Well, when he said it like that. She lifted her chin regally. “Pardon granted, Mr. . . . ?”

She waited, but he didn’t take the bait. Instead, he pushed away from the wall, closing the distance between them with measured, unhurried steps. He wasn’t overly tall, but he had a certain presence about him, as if he could command an army, if so inclined. She couldn’t have taken her eyes from him if she wanted to.

With every step he took, her heartbeat seemed to increase, until it fluttered like a caged bird beneath her breast. He wasn’t traditionally handsome, not like her brother or even her brother-in-law. His appeal was much more intense than that. His jaw looked as sharp as if it were carved from granite and already possessed the slightest hint of dark stubble. His cheeks angled high, almost like a woman’s, but his bold, masculine brow provided exactly enough counterbalance to give his features exquisite symmetry and depth. Such unique beauty made her fingers itch to take up her brushes and commit his visage to canvas.

Her gaze was too bold by half, but he didn’t seem to mind her inspection. In fact, he watched her right back, his flint-colored eyes seeming to take in everything about her, leaving her feeling quite exposed. “Now, now, we haven’a been introduced. I wouldn’a want to break protocol at my very first ball. Unless, of course, it is your wish, Miss . . . ?”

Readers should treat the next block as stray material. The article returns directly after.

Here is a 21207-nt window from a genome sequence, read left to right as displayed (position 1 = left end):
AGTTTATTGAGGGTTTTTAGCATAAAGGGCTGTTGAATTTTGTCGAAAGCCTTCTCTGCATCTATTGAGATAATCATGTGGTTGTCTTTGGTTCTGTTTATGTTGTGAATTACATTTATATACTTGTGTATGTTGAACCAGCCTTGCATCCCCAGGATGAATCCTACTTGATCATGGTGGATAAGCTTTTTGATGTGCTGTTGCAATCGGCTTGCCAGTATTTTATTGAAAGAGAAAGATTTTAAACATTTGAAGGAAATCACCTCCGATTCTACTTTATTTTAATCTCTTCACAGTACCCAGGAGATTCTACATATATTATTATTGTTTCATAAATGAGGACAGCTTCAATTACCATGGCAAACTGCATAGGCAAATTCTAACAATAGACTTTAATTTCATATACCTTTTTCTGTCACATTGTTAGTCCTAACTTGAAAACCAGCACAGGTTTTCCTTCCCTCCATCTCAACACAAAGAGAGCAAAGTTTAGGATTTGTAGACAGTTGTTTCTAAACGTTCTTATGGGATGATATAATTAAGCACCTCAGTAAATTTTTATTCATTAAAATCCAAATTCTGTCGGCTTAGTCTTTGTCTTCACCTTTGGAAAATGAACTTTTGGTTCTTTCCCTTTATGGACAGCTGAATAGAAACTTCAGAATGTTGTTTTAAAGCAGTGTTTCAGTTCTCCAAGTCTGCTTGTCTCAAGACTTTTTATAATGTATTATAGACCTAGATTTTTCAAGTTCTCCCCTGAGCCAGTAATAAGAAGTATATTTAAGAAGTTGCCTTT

Beatrice almost smiled. She’d as soon walk naked through the ballroom than tell him who she was. A lady did not get caught hiding behind curtains. “Yes, well . . . I suppose rules are rules.”

She realized then the importance of what he had said: This was his first ball. There was no doubt in her mind that he was the mystery guest Lady Churly was so eager to present. Who was this man? He was five-and-twenty if he was a day, so why had he never been to a ball? Beatrice’s curiosity rebelled with an almost physical force, but she firmly tamped it down. She was dying to know who he was, this man with the lyrical voice, compelling features, and unmistakable air of mystery, but not at the price of revealing her own identity.

“Indeed.” He paused at exactly the proper distance away and folded his arms, considering her. “Although I suspect that you doona always play by the rules.” He nodded to the curtains behind her.